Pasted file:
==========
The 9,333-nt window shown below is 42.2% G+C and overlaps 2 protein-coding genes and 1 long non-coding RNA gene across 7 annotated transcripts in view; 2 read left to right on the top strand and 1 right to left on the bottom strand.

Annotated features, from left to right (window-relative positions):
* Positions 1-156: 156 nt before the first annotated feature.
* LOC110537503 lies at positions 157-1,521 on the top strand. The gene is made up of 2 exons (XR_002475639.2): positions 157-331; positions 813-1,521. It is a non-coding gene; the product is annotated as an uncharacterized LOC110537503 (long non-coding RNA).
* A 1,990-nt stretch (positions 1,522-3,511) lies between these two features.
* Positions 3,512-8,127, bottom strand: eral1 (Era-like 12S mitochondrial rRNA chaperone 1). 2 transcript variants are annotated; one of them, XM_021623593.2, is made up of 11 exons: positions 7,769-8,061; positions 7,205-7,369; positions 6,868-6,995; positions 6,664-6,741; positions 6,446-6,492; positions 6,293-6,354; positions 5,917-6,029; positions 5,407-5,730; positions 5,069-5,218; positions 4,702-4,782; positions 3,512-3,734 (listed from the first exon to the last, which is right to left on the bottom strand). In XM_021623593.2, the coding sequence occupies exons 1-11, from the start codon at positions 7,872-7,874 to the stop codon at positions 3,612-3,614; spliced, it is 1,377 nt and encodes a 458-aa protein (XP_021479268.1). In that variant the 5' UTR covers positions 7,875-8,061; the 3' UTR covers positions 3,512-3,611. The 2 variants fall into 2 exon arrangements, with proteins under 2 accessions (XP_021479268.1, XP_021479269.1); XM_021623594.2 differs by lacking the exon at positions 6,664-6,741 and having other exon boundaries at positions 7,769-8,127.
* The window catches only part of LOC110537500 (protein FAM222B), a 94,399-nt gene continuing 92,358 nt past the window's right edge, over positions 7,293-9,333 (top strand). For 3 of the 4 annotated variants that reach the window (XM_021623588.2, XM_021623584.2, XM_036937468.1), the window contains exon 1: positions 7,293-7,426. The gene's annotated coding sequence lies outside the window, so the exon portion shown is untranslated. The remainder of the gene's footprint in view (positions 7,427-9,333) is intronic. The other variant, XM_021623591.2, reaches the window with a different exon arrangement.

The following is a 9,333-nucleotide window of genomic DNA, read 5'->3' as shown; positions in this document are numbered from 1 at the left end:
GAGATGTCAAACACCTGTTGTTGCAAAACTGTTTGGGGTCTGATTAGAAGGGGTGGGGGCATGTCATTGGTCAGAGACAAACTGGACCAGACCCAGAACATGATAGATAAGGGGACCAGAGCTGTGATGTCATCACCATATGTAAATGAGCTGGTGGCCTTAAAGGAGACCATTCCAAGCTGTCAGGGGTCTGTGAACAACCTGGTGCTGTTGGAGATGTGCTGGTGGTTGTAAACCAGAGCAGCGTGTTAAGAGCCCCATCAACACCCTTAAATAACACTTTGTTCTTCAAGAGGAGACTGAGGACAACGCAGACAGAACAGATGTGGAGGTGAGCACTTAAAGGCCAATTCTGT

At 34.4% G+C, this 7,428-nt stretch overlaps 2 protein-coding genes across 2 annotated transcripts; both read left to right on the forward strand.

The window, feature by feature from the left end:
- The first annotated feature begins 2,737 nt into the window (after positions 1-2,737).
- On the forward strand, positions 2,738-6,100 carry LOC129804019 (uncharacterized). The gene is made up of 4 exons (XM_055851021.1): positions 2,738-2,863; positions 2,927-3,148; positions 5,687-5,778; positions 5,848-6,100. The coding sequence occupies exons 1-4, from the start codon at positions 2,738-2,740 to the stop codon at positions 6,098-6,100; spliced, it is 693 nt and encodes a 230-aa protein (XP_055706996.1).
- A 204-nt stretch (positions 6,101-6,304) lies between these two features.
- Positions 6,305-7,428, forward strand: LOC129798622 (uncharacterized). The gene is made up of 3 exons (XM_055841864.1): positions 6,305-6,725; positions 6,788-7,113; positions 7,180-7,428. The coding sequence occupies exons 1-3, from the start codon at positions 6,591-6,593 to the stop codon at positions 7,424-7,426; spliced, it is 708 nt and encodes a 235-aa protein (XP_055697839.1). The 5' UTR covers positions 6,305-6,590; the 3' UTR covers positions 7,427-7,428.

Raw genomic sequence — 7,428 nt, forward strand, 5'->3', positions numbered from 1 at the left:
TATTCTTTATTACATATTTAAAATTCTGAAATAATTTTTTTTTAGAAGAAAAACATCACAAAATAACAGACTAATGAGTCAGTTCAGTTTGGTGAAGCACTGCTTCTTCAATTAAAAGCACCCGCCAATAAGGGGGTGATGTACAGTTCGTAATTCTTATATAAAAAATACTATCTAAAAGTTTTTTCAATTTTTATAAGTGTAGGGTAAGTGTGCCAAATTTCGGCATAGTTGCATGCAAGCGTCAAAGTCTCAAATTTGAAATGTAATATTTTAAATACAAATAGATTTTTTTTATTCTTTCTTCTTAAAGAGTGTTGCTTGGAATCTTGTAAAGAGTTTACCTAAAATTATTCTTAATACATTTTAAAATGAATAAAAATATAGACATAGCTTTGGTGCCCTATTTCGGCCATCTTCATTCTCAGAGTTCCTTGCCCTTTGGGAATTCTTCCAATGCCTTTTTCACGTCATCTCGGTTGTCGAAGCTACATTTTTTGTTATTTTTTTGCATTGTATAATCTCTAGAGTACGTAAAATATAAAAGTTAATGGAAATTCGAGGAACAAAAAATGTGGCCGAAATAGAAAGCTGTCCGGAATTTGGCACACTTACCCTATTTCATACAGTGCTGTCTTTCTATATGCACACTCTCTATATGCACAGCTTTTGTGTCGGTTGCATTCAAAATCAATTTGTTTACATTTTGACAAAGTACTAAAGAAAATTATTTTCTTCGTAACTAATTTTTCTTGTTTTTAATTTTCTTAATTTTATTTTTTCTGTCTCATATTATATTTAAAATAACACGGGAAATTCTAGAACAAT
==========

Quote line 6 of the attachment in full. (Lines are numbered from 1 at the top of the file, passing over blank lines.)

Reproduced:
* Positions 3,512-8,127, bottom strand: eral1 (Era-like 12S mitochondrial rRNA chaperone 1). 2 transcript variants are annotated; one of them, XM_021623593.2, is made up of 11 exons: positions 7,769-8,061; positions 7,205-7,369; positions 6,868-6,995; positions 6,664-6,741; positions 6,446-6,492; positions 6,293-6,354; positions 5,917-6,029; positions 5,407-5,730; positions 5,069-5,218; positions 4,702-4,782; positions 3,512-3,734 (listed from the first exon to the last, which is right to left on the bottom strand). In XM_021623593.2, the coding sequence occupies exons 1-11, from the start codon at positions 7,872-7,874 to the stop codon at positions 3,612-3,614; spliced, it is 1,377 nt and encodes a 458-aa protein (XP_021479268.1). In that variant the 5' UTR covers positions 7,875-8,061; the 3' UTR covers positions 3,512-3,611. The 2 variants fall into 2 exon arrangements, with proteins under 2 accessions (XP_021479268.1, XP_021479269.1); XM_021623594.2 differs by lacking the exon at positions 6,664-6,741 and having other exon boundaries at positions 7,769-8,127.